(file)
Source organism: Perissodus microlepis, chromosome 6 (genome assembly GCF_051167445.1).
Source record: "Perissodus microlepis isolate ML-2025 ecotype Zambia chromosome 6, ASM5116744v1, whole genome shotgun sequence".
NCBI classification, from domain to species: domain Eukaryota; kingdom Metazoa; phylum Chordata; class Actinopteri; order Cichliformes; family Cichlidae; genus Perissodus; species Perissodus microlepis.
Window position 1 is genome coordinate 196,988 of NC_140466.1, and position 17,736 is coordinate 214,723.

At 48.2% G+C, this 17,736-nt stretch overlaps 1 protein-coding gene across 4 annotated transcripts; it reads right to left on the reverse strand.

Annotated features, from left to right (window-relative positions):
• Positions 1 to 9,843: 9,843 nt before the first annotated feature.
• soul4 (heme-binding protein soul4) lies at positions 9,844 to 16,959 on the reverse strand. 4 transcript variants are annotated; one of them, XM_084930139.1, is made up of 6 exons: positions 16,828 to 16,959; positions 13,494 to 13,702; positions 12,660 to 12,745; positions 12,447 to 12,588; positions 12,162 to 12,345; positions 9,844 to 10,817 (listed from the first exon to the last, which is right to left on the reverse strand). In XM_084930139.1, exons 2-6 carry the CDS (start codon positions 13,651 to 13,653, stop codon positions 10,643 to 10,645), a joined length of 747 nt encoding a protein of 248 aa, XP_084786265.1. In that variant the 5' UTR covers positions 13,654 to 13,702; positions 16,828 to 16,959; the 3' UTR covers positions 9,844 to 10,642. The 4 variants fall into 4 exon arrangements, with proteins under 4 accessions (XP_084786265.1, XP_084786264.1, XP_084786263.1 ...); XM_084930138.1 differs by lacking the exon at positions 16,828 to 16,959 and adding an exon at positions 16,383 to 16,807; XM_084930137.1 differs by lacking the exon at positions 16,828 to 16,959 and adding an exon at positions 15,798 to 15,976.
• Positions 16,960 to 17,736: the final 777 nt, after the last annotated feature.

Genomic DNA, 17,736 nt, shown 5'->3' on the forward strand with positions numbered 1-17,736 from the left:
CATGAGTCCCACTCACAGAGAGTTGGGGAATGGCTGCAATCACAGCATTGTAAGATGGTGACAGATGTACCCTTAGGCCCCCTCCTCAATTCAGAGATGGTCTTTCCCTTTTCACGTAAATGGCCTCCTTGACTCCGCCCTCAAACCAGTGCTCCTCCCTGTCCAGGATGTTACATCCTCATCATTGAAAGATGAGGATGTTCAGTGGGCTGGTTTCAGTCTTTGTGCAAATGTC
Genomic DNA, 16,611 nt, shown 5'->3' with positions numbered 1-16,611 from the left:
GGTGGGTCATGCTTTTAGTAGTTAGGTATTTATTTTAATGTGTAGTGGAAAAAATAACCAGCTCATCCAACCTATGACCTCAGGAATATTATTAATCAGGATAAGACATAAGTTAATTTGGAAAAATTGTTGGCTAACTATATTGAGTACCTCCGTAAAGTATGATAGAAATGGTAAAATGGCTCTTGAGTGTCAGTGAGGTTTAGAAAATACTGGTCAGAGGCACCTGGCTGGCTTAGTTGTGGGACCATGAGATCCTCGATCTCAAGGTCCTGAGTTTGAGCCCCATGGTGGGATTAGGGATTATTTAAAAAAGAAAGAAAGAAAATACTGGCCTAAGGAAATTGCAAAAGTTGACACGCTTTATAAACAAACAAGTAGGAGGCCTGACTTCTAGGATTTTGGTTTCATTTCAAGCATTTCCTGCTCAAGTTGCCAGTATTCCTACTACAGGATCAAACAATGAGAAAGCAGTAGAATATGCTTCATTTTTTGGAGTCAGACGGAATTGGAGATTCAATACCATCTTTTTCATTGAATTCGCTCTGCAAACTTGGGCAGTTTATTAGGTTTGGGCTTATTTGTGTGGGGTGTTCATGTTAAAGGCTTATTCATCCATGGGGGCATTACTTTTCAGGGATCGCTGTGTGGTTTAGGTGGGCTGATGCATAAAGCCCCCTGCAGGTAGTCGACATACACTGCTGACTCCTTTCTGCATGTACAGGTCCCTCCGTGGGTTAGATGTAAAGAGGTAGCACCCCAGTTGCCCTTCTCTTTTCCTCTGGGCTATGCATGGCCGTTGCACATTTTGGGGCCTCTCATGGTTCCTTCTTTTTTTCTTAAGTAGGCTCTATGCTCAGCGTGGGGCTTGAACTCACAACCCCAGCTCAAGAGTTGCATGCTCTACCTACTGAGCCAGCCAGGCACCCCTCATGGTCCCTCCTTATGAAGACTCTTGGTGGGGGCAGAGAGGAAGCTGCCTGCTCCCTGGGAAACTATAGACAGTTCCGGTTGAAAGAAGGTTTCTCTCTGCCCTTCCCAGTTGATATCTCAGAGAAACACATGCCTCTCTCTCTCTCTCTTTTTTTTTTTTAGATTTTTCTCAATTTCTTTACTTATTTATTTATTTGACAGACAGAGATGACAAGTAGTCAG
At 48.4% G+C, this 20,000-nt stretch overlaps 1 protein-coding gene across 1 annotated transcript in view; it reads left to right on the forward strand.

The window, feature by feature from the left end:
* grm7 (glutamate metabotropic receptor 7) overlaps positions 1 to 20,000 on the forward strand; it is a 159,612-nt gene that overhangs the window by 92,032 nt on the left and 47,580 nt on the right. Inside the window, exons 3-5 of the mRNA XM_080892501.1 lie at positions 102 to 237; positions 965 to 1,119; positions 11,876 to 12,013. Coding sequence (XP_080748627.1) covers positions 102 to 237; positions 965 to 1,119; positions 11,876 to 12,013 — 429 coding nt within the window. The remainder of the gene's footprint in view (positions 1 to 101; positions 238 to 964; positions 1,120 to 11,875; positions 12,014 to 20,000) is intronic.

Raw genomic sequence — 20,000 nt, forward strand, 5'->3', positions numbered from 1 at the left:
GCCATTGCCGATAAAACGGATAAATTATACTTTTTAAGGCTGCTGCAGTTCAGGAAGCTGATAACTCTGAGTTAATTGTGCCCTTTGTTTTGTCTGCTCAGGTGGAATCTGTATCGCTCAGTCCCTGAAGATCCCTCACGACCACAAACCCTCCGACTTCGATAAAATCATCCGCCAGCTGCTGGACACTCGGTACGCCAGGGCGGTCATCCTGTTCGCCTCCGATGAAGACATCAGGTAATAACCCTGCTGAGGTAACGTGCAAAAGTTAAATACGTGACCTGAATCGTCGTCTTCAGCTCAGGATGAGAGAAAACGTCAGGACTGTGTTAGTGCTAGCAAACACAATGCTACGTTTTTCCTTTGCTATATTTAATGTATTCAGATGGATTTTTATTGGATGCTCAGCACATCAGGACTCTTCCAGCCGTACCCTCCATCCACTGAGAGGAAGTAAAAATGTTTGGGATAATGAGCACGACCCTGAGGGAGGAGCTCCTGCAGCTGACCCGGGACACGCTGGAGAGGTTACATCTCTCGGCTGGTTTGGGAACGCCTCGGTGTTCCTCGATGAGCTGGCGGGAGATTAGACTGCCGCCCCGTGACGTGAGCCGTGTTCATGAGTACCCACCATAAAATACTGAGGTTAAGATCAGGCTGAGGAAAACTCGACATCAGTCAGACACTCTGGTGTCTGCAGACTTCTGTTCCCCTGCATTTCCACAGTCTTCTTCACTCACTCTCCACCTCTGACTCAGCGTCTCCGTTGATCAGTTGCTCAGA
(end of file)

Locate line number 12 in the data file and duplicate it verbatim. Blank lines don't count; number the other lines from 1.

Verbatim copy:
Genomic DNA, 16,611 nt, shown 5'->3' with positions numbered 1-16,611 from the left: